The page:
In 2006, a man named Charles Roberts entered an Amish schoolhouse in Pennsylvania and shot ten young girls, killing five of them, before killing himself.   The Amish community responded by visiting Roberts’ grieving family to comfort them.  They set up a charitable fund for his widow Marie, who was one of the few outsiders invited to the funeral of one of their children.  Thirty of them attended his funeral.   One Amish father said, "He had a mother and a wife and a soul and now he's standing before a just God."

Some observers criticized the Amish approach.  How could they forgive someone who had expressed no remorse?  Didn’t forgiveness deny the existence of evil?  But people familiar with Amish culture explained that this emphasis on forgoing vengeance doesn’t undo the tragedy.  It doesn’t pardon the wrong.  Instead, it represents a first step toward a more hopeful future.

Well, sure, I find myself saying, but Roberts himself was dead.  It was easy to be compassionate to his family.  They weren’t the killer.  What do you do when the killer’s still alive?  How can you possibly love that person?  What does loving that person even look like?

In 1995, fourteen-year-old gang member Tony Hicks shot and killed twenty-year-old college student Tariq Khamisa, who was delivering pizzas in San Diego.  Tariq’s grieving father Azim, a Sufi Muslim, turned to his faith.  For several weeks after Tariq’s death, he says, “I survived through prayer and was quickly given the blessing of forgiveness, reaching the conclusion that there were victims at both ends of the gun. . . . I decided to become an enemy not of my son’s killer, but of the forces that put a young boy on a dark street, holding a handgun.”  Azim reached out to Tony’s grandfather, and the two of them worked together on programs to teach children that there is an alternative to violence. Azim says, “Tony has helped us deliver this message through letters and messages he sends from prison. We use these letters in our programs and they are having a positive effect on other kids. Think of how many kids he may save.”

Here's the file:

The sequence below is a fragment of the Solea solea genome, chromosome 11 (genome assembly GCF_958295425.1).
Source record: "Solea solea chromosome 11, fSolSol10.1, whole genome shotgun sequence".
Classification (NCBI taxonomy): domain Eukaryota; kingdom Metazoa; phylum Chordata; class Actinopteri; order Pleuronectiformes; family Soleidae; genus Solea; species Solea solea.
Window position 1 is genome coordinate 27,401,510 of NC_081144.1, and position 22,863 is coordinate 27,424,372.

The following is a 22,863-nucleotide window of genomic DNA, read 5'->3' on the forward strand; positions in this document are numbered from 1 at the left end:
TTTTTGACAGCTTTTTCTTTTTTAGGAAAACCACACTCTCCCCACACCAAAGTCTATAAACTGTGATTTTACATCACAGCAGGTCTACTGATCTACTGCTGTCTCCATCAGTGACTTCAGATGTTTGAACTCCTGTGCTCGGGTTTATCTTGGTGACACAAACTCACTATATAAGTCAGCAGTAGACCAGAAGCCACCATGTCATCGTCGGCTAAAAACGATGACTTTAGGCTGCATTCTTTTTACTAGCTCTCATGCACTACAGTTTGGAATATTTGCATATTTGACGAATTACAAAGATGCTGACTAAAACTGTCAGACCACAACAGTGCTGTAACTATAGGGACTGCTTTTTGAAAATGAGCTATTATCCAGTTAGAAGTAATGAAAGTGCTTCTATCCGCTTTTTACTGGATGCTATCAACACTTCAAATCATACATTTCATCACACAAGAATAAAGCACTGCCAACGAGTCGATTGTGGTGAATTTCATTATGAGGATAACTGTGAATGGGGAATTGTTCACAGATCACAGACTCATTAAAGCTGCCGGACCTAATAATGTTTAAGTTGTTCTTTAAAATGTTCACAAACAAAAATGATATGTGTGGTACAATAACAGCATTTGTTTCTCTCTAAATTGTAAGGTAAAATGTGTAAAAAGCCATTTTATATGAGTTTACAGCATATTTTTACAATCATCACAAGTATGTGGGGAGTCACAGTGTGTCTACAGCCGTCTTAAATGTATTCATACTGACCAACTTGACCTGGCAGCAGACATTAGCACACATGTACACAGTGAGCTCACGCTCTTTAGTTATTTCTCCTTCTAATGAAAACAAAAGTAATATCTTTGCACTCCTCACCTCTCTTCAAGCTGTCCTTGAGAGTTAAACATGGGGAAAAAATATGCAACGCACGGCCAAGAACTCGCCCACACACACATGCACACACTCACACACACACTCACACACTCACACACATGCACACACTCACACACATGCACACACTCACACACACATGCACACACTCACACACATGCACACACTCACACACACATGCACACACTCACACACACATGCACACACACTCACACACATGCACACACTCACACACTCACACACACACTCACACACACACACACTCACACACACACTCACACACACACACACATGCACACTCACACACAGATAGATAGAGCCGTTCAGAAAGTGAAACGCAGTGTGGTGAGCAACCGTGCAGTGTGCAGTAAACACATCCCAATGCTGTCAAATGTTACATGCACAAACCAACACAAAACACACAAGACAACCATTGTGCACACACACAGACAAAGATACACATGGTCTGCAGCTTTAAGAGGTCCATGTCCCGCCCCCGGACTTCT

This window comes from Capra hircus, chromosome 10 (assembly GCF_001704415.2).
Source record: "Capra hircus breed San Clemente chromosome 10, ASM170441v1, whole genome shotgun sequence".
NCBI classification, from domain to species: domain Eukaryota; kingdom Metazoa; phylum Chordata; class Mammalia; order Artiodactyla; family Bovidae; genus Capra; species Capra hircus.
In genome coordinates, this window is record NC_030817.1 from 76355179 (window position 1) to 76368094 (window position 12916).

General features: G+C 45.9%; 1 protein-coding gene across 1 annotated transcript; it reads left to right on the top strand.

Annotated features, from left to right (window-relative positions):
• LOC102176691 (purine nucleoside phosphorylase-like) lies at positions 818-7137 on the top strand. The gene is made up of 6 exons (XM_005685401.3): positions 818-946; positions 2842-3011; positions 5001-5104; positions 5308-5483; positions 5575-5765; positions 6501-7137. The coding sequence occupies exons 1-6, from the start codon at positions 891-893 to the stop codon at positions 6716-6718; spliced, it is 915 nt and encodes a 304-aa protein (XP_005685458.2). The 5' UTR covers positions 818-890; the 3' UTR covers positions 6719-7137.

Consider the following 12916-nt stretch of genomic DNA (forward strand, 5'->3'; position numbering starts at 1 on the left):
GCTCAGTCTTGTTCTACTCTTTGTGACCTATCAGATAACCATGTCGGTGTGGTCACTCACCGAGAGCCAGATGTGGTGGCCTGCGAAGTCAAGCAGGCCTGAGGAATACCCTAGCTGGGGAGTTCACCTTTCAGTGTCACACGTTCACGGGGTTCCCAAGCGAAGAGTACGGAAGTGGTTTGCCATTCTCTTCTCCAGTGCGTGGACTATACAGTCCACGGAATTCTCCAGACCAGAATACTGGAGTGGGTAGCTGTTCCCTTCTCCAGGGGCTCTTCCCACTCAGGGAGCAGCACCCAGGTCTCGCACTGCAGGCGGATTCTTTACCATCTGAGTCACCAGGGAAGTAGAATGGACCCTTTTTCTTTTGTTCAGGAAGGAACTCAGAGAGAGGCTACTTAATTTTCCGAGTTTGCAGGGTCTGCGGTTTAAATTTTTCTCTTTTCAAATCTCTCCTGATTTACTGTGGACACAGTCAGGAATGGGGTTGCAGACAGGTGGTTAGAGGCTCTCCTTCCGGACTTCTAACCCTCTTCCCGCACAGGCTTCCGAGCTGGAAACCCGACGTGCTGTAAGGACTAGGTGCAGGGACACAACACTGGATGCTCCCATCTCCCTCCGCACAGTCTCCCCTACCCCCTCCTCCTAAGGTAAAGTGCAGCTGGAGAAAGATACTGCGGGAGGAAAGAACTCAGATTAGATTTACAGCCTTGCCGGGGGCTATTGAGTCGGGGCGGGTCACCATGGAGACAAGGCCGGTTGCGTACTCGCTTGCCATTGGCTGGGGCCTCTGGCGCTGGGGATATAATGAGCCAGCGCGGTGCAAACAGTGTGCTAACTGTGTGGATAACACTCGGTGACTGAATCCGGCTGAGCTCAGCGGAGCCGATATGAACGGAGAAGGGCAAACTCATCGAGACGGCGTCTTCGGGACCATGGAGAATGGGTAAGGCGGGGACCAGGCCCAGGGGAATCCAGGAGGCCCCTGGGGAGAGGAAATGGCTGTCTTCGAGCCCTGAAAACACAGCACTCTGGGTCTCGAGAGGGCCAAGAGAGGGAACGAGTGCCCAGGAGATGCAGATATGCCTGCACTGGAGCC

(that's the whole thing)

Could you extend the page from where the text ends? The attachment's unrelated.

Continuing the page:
Well, sure, I find myself saying, but Tony’s in prison.  He was the first minor in California to be tried as an adult.  He’s locked up for twenty-five years.  Justice was served.  What do you do when your enemy is right in front of you?  What do you do when your enemy is hurting you right now, and you have no guarantee that there will ever be justice?

In 1942, while serving as the captain of a Scottish military regiment in WWII, Ernest Gordon was captured by the Japanese and marched with other British prisoners into the jungle to build the infamous bridge over the River Kwai.  As a prisoner of war, he endured both physical and psychological torture.  He watched many of his friends die.  He was expected to die himself.